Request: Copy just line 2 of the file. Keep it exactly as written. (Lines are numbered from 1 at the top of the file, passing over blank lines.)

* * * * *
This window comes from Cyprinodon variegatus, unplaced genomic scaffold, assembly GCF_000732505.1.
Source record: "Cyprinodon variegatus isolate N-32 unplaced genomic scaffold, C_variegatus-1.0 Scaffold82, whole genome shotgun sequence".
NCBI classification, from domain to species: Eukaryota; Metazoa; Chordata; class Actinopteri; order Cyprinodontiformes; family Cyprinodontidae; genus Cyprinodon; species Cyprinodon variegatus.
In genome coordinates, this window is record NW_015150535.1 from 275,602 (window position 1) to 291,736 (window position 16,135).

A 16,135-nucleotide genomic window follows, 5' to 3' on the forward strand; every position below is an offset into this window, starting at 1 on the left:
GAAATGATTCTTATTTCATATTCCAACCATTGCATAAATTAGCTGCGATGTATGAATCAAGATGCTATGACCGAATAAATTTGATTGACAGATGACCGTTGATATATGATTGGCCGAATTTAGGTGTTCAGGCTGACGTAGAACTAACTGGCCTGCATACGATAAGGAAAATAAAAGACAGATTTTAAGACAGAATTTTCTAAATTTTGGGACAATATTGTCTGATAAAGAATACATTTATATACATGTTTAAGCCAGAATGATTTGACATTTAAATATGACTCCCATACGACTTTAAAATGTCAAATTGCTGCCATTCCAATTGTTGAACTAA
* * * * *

Source record: "Cyprinodon variegatus isolate N-32 unplaced genomic scaffold, C_variegatus-1.0 Scaffold82, whole genome shotgun sequence".